3.1 INTRODUCTION: Inventory management is concerned with keeping enough products on hand to avoid running out while at the same time maintaining a small enough inventory balance at allow for a reasonable return on investment, proper inventory management is important to the financial health of the corporation, being out of stock forces customers to turn to competitors or results in a loss of sales excessive level of inventory, however results in large inventory carrying costs, including the cost of the capital tied up in inventory where house fees insurance etc. The objective of the chapter is to examine the impact of inventory on the financial decision making. Inventories constitute the most significant part of current asserts of a large majorities of companies in INDIA. On an average inventories are approximately 60% of current asserts in public limited companies in INDIA. Because of the large size of inventories maintained by firms, a considerable amount of funds is required to be committed to them. The investment in inventory is very high in most of the undertaking engaged in manufacturing wholesale and retail trade. The amount of investment is sometimes more in Inventory rather than in other assets. In India a study of 29 major industries has revealed that the average cost of materials is 64 paisa and the cost of labor and overheads is 36 paisa of a rupee. About 90% of working capital is invested in inventories. The main reason attributed for loss making is financial indiscipline in managing the resources particularly in inventory management for an organization, the product profitability considering standards and budgets is of paramount importance needless to say that in this context, inventory management assumes lot of significances.

The investment in inventory is very high in most of the undertaking engaged in manufacturing wholesale and retail trade. The amount of investment is sometimes more in Inventory rather than in other assets. In India a study of 29 major industries has revealed that the average cost of materials is 64 paisa and the cost of labor and overheads is 36 paisa of a rupee. About 90% of working capital is invested in inventories. The main reason attributed for loss making is financial indiscipline in managing the resources particularly in inventory management for an organization, the product profitability considering standards and budgets is of paramount importance needless to say that in this context, inventory management assumes lot of significances. Hence, the inventory management determines and portrays the following factors like what to purchase, how to purchase, from where to purchase, where to store etc., will be critical factors. Hence forth it becomes a crucial factor to undergo a detailed analysis to find an efficient system of the inventory. As an attempt has been made to study the inventory management with reference to KAKATIYA OVERSEAS. DEFINITION: The American production and inventory society defines: “Inventory management as the branch of business management concerned with planning and controlling inventories. The role inventory management is to maintain a desired stock level of specific products or items”. .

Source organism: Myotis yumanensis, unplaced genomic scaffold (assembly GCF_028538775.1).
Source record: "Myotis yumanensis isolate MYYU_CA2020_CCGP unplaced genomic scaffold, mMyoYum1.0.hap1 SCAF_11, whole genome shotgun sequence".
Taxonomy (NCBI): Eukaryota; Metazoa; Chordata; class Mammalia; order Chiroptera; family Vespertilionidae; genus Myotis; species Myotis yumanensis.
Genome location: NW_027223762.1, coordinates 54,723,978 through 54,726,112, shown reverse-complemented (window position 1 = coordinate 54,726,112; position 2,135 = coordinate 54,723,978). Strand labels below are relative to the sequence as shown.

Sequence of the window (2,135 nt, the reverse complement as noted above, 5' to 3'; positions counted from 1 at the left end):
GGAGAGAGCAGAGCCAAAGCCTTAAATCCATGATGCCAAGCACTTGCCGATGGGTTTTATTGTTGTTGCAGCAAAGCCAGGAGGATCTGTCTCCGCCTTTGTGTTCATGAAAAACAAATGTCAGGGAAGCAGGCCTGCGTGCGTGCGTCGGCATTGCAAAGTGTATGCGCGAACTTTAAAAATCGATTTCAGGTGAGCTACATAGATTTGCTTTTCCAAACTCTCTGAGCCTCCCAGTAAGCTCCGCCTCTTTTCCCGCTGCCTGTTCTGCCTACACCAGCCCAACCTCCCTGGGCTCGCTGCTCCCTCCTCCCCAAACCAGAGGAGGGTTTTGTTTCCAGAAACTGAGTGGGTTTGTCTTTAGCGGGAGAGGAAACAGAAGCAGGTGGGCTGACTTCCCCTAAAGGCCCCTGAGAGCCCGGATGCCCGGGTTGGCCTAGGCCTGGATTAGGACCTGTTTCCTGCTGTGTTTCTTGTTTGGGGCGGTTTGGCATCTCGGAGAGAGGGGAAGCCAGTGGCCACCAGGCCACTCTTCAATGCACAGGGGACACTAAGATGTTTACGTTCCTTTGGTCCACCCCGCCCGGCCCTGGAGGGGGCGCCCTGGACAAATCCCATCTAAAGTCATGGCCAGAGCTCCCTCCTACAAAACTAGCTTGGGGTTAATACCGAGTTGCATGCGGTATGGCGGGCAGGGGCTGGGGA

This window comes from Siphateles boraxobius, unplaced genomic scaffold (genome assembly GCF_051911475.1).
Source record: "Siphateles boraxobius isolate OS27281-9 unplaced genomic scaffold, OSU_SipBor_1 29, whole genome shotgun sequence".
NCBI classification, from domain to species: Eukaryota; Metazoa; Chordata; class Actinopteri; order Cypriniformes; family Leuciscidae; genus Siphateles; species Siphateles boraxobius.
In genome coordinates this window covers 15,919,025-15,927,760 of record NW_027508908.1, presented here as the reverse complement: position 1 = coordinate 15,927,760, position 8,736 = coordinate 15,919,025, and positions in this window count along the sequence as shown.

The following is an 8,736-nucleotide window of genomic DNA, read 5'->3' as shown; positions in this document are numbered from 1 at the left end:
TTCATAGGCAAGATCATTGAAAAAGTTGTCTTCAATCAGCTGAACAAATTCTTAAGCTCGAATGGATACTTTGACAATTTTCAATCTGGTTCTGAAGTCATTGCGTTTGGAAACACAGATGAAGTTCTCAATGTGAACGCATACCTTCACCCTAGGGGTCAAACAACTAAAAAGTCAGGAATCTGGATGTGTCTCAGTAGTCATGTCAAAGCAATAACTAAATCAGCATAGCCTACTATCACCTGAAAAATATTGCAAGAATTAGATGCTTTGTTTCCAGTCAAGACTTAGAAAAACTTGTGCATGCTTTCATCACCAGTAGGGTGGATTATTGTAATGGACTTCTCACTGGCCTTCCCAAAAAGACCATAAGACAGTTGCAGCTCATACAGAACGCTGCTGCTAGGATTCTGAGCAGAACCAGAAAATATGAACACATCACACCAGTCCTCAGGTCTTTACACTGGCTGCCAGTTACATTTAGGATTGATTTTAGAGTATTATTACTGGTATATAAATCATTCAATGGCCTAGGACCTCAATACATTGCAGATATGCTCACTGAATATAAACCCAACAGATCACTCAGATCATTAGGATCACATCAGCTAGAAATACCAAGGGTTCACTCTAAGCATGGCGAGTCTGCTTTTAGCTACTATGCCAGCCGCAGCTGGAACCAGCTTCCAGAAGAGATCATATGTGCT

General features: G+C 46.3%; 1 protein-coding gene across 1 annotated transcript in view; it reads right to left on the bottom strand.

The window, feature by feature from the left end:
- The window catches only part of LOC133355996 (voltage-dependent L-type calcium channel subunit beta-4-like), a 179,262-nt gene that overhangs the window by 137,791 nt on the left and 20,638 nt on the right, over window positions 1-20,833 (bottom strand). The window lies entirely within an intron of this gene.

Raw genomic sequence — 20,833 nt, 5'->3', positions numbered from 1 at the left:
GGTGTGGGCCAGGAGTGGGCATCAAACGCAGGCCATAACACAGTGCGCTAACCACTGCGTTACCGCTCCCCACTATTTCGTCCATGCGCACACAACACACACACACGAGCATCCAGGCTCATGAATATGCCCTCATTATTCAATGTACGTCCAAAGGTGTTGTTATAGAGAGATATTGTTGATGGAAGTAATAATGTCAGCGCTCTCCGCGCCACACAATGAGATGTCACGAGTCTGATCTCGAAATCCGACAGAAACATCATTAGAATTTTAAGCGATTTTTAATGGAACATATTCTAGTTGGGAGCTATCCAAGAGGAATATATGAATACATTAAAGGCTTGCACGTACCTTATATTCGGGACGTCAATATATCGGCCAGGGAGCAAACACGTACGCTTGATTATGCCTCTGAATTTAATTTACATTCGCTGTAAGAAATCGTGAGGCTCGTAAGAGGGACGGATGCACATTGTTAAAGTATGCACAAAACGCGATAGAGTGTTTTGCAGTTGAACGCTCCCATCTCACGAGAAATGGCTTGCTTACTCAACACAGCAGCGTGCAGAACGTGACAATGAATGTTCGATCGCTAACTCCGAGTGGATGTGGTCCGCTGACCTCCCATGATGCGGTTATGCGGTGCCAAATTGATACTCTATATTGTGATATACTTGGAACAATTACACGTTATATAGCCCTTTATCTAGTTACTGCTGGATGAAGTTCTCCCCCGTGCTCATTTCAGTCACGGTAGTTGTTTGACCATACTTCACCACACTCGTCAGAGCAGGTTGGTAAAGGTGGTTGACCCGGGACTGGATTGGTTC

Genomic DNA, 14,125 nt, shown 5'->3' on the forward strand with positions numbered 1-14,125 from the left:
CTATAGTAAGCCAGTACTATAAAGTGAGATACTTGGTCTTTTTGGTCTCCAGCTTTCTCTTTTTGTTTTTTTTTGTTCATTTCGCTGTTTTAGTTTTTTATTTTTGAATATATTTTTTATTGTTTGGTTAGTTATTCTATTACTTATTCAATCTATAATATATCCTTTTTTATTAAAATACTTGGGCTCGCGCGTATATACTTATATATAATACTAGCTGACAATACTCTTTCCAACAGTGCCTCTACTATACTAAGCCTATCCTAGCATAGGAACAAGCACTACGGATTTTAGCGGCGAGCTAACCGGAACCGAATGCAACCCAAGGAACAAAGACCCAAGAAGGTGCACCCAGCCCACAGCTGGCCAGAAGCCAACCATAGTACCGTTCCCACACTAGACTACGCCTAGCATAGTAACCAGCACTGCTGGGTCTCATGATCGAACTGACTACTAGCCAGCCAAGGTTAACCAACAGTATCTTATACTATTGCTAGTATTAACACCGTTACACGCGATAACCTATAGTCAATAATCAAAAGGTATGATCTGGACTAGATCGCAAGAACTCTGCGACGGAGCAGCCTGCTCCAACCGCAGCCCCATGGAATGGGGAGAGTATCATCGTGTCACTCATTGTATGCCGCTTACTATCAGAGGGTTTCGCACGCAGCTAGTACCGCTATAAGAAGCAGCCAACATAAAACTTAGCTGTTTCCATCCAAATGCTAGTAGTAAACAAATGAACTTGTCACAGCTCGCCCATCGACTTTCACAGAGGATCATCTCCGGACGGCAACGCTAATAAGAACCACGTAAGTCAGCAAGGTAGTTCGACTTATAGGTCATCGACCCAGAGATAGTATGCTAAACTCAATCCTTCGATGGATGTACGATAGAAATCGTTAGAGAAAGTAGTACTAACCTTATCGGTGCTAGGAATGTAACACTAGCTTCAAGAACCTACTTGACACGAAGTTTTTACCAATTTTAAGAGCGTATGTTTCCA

Types of study: RAW MATERIALS: An inventory of raw materials allows separation of production scheduling from arrival of basic inputs to the production process. Factories affecting the amount the raw materials inventory include proximately to the suppliers relationship with the suppliers, predictability of the production process, lead time required to place on order, and transportability and perishability of raw materials. WORK IN PROCESS: An inventory of partially completed units allows the separation of different phases of the production process, the amount of work in process inventory is in past a function of the type of product, the measurement period and the nature of the product process. FINISHED GOODS: An inventory of finished allows separation of production from selling , with a stock of finished merchandised on hand a firm can fill order as they are received rather than depend upon the completion of production to satisfy customer demands.

FUNCTIONS OF INVENTORY: The functions of the firm such as purchase of raw materials ,processing, and having a finished goods available for sales, have a sequential physical dependence maintenance of inventories allows the firm to decouple those functions so that each can be planned, scheduled ,and operated independently. For retail firms inventory provides customers with selection choice and decouple the purchasing functions from the selling functions. 3.2 NEEDS FOR THE STUDY: • To facilitate smooth production and sales operation (Transaction motive). • To guard against the risk of unpredictable changes in usage rate and delivery time “(Precautionary motive ) • To guard against the risk of unpredictable changes in usage rate and delivery time “(Precautionary motive ) • To take advantages of price fluctuations(Speculative motive) 3.3 BENEFITS OF THE STUDY: